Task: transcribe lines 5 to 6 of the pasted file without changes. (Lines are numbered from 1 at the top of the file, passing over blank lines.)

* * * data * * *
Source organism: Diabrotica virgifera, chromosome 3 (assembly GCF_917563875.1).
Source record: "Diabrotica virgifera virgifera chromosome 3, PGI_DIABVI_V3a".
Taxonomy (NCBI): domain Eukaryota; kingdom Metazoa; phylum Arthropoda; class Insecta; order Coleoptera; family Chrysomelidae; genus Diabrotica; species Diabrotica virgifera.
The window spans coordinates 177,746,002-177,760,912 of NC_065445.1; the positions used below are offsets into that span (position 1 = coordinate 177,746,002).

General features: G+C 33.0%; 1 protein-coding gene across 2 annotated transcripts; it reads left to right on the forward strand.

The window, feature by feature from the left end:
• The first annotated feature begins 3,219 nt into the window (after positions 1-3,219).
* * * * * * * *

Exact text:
General features: G+C 33.0%; 1 protein-coding gene across 2 annotated transcripts; it reads left to right on the forward strand.

The window, feature by feature from the left end: